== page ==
Bears a familial resemblance to The Old Negro Space Program. That was purely by accident. The idea came from the writers’ room and supergenius Dan Harmon. The rewrites made me look real smart too. But I’m proud of it. See for yourself.
September 17, 2010 | Leave a Comment
This quote makes me happy:
There’s a gleeful absurdity deep in the DNA of this winning show but also a lot of emotional resonance, as its characters tackle the larger struggles facing humanity while also managing to get involved in all manner of larger-than-life hijinx. It’s a tonal juxtaposition that has worked well for the series in the first season, and Season Two–which begins on Thursday–smartly continues this trend, creating a microcosm in which the heartfelt and supremely weird hold hands on the way to class.
Full review here:
It’s so cool to work on a show that gets this kind of love from fans.
My new gig is writing for Community on NBC. If you haven’t seen this freaking awesome show, check out the Paintball episode. One of the best half hours of tv I’ve seen in a long long time.
Full Nelson is a web series I produced with my friend Adam Paul. Adam really makes me laugh, especially in the role of ambitious rat-in-a-maze, which he perfected for the short-lived Starz series Hollywood Residential. Adam plays a similar, but evolved character in Full Nelson. We shot this last summer with the help of some very talented and generous crew members, along with a great cast. All of whom worked for peanuts to help us get this off the ground.
Full Nelson is about the bizarre, yet very real world of indie wrestling. Once we discovered the world, we couldn’t look away. Hopefully you’ll find it just as compelling.
There are 7 episodes total, showing on koldcast.tv in the coming weeks. If we get enough viewers, we’ll get to make more. And then we can pay our cast and crew what they’re really worth.
Sons of Tucson has been pulled from Fox’s schedule until June. We shot 13 episodes and 4 of them aired. Presumably the rest will air in June. You’ll hear about it here last.
My latest gig is on this new show. It’s the best thing I’ve worked on since Malcolm in the Middle. And it shares much of that show’s sensibility. Premiers Sunday, March 14th on Fox at 9:30 pm, right after Family Guy.
Few Youtubes make me jealous. But damn I should have done this one.
A great video from my friend Adam Paul.
I believe it was Ken Burns who observed that documentarians are the most important people in the known universe. But as a humble member of the esteemed Documentarian Community, I’ve always had my doubts about that statement. Today, with some embarrassment, I must admit that my humility may have been misplaced. There is now overwhelming evidence that my award-qualifying 2003 documentary, The Old Negro Space Program, has influenced, if not goaded, President Obama into nominating General Charles F. Bolden. Jr. as the first African-American to lead NASA.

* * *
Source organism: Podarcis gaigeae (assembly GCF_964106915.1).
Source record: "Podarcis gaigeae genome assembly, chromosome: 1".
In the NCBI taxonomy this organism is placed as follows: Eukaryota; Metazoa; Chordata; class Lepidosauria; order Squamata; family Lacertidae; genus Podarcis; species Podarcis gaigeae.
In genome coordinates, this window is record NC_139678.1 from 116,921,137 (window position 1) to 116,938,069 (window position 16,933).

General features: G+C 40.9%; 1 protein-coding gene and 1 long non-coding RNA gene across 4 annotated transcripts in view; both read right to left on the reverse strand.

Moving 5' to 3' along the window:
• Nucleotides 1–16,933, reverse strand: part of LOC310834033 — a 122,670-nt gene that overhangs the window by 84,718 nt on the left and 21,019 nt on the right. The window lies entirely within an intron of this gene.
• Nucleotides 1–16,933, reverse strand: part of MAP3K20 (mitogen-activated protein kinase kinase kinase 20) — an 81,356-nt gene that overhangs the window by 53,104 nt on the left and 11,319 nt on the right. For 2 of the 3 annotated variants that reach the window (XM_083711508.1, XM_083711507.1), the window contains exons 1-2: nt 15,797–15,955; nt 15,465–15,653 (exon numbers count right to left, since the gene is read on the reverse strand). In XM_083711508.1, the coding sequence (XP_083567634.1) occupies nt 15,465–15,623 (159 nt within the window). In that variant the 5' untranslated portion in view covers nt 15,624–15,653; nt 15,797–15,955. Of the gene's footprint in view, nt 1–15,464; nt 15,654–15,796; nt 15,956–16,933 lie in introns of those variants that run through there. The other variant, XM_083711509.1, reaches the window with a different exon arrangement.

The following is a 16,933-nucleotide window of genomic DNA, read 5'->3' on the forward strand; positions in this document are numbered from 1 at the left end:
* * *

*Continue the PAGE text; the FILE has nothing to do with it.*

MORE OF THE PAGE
Mr. Gum is a book series for kids that is wildly popular in the U.K. and has just reached our shores here in the USofA. I have the honor of working with the author, a mad genius named Andy Stanton, on an animated series based on these wonderful books. Our project is in the very early stages and may never see the light of day. But why wait for us to succeed before you enjoy the magic of Mr. Gum? If you have a boy or girl age 9 to 12, you will not regret introducing him or her to these books.
January 29, 2008 | 10 Comments
As for me, not many.
My latest project is a new comedy on the Starz Network. Hollywood Residential gives you a picture of Hollywood that you will never see on “Entourage.” It’s about a man barely managing to hang onto the fringes of show business.
The man, Tony King, is the host of a low-budget cable show that does home makeovers for celebrities. Tony is a frustrated actor himself. A terrible actor. And only marginally better as a handyman. All he wants is to be an insider. But his celebrity guests treat him like the help. To make matters worse, Tony’s show has recently hired a co-host, a beautiful, charming woman who is instantly more successful than Tony. She’s on her way up. Tony is not.
Part of the fun of Hollywood Residential is that we shot with real celebrities playing themselves. Our eight-episode season includes Paula Abdul, Tom Arnold, Carmen Elektra, Jamie Kennedy, Chris Kattan, Cheryl Hines, John Cho and Beverly D’Angelo. They all had a blast making fun of themselves and Hollywood.
The other part of the fun is that, since we’re on pay-cable, we can have foul language and nudity. And yes, we took advantage of that. I have to say, shooting with naked people turned out to be much less awkward than I expected.
Watch Hollywood Residential on Starz. I’m proud of it.